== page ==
AXA XL sets Galileo Re 2019-1 cat bond target at up to $575m

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AXA XL, the global specialty insurance and reinsurance unit of the AXA Group, is hoping to upsize its latest catastrophe bond issuance, as the Galileo Re Ltd. (Series 2019-1) transaction is now aiming for up to $575 million of protection for the firm, but two tranches of the issuance have been pulled.

axa-logoAt launch in November the Galileo Re 2019-1 catastrophe bond was targeting at least $400 million of protection from a five tranche issuance, but with only two of the tranches having a suggested size to them at the time.

The five tranches together spanned a huge $1.6 billion of AXA XL’s retrocession and reinsurance program, which left the company with room to significantly increase the size of the cat bond if it chose to.

But it seems the company was testing the market with this issuance and now we understand that two of the five tranches will not be issued at all, while the other three between them are aiming for somewhere between $450 million and $575 million of coverage.

The three remaining Series 2019-1 tranches that Galileo Re Ltd. is set to issue will all provide AXA XL subsidiaries with a source of fully collateralised retro reinsurance on an annual aggregate and weighted industry loss trigger basis across a four-year term.

The notes will cover certain losses from a range of international perils, U.S., Puerto Rico and Virgin Islands named storm, U.S. earthquake, Canada earthquake, U.S. severe thunderstorm, European windstorm, Australian tropical cyclone, and Australian earthquake risks.

The remaining tranches of notes are the Class A tranche, which was launched without a size but is now targeting between $50 million and $75 million of  reinsurance protection for AXA XL companies across a $300 million layer that attaches at $1.2 billion of losses.

The Class A notes have a base initial expected loss of 7.74% and were initially offered with price guidance in a range from 15.25% to 15.75%, but this has now been fixed at the top-end, we understand, to pay a coupon of 15.75%.

The second remaining tranche is the Class C layer, that was launched at $250 million in size, but we’re told is now aiming for between this and $300 million of reinsurance protection for AXA XL. These notes cover a $300 million layer attaching at $1.8 billion of losses.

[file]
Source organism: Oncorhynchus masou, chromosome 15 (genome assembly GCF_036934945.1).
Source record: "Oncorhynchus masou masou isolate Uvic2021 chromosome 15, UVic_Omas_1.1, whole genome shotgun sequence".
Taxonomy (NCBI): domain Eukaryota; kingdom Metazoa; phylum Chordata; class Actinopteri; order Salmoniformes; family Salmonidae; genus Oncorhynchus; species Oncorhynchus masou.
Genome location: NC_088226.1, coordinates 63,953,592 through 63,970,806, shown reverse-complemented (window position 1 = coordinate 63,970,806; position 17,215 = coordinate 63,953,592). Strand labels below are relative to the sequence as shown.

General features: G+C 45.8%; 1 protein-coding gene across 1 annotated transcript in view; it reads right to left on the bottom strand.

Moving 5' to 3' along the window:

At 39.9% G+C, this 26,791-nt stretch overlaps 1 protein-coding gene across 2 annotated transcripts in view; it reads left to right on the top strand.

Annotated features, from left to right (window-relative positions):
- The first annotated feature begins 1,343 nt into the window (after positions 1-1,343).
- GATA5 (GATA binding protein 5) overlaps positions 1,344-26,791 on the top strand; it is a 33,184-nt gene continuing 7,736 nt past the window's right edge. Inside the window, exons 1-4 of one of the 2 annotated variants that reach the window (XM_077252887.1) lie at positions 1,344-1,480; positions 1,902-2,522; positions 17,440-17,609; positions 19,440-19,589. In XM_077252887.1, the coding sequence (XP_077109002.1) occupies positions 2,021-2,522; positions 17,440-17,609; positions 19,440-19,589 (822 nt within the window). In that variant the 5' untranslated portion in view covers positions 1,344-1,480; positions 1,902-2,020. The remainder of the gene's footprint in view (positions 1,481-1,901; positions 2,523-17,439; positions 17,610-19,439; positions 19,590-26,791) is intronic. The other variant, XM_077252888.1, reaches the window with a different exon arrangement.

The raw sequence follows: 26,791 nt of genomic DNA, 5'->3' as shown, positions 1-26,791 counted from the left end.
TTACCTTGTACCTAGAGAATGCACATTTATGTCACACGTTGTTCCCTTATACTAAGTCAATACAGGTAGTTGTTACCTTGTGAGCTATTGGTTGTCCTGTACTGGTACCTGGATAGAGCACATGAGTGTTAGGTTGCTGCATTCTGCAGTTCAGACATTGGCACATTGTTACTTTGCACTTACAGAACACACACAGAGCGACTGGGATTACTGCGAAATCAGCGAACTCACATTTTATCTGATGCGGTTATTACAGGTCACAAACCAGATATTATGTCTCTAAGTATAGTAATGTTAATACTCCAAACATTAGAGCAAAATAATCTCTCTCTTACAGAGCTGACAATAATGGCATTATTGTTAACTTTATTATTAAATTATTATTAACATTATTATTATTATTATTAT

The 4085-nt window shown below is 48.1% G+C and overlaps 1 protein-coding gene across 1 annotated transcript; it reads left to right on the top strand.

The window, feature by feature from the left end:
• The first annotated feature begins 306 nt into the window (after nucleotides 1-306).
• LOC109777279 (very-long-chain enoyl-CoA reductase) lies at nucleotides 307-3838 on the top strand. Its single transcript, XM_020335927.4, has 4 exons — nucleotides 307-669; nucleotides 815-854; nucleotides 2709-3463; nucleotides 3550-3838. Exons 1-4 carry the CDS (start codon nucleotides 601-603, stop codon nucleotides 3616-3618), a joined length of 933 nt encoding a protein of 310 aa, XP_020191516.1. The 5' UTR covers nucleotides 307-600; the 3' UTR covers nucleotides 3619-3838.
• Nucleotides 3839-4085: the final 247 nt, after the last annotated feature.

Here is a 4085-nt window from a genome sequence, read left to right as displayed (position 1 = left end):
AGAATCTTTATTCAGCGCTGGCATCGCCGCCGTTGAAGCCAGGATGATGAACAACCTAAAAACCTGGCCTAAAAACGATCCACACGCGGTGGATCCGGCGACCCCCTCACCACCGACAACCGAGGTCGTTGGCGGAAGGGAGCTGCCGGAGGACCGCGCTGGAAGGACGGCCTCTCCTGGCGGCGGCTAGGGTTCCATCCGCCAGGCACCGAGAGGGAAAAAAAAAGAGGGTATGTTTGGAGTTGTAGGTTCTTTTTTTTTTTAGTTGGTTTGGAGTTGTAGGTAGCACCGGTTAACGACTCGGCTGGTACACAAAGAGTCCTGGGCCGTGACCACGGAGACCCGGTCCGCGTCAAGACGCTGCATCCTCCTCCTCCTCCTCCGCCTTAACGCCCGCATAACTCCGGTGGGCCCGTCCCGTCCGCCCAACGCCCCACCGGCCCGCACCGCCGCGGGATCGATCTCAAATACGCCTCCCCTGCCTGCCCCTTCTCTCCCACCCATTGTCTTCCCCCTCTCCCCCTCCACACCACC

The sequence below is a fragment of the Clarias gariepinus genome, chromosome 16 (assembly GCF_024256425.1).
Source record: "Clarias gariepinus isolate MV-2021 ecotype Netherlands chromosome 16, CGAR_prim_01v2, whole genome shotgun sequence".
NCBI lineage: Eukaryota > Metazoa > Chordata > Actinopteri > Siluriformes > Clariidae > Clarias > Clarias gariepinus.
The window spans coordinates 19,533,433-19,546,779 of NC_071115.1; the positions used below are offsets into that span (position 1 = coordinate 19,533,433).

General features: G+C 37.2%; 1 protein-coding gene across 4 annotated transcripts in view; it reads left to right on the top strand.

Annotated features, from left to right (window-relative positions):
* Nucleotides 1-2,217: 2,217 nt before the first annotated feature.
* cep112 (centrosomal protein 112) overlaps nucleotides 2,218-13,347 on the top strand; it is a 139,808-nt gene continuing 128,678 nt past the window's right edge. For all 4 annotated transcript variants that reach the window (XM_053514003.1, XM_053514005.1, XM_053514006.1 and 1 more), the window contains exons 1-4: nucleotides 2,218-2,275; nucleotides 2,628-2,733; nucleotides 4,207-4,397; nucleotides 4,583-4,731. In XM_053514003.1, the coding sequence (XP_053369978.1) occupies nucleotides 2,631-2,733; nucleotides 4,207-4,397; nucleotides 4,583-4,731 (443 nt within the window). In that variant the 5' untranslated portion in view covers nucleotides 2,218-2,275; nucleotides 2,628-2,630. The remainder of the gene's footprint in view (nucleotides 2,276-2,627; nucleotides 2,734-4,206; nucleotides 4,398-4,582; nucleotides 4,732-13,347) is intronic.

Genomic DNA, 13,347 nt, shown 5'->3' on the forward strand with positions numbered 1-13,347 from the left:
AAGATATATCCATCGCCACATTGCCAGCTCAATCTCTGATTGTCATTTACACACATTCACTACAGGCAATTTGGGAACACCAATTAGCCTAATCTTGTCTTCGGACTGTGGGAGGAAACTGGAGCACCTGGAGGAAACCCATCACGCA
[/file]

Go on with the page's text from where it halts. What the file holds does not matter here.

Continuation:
The Class C notes have an initial expected loss of 3.52% and their price guidance remains unchanged, staying in a range from 9% to 9.5%.

The final surviving tranche is Class D, which was launched at a size of $150 million and we’re told still aims to upsize to as much as $200 million. These notes cover a $300 million layer attaching at $2.1 billion.

This Class D tranche of notes have an initial expected loss of 2.54% and again the price guidance remains unchanged at this time, remaining in a range from 7.25% to 7.75%.

The Class B and Class E tranches, both of which had been unsized at launch, have been pulled, we understand. It’s possible that AXA XL has found other sources of retrocessional reinsurance more attractively priced for these specific layers of its program, hence pulling them from issuance.

It’s likely that this is more a story of the sponsor seeking out the best possible execution for specific layers of its retro reinsurance program, than a lack of investor demand for the two layers of notes that were pulled.

Being an aggregate retro transaction it was always going to face investor demand for higher pricing, compared to previous cat bond deals AXA XL has sponsored. But it is encouraging that it looks set to complete at least a little larger than the originally mooted size and that at least for the first tranche the pricing is certainly at a higher benchmark than previous Galileo Re cat bond deals.

This transaction is a sign though, that while investor appetite for new cat bond investments is particularly strong right now, investors and cat bond funds are being discerning and demanding a certain level of return, particularly for aggregate risks which have threatened losses over recent years.

From the sponsors point of view, it makes sense to secure protection from the most economically attractive sources, so it’s not surprising to see AXA XL looking to achieve that and taking these two layers of its program elsewhere.

You can read all about AXA XL’s new Galileo Re Ltd. (Series 2019-1) transaction to our Deal Directory, where you can analyse details of almost every catastrophe bond. We’ll update you as information becomes available.

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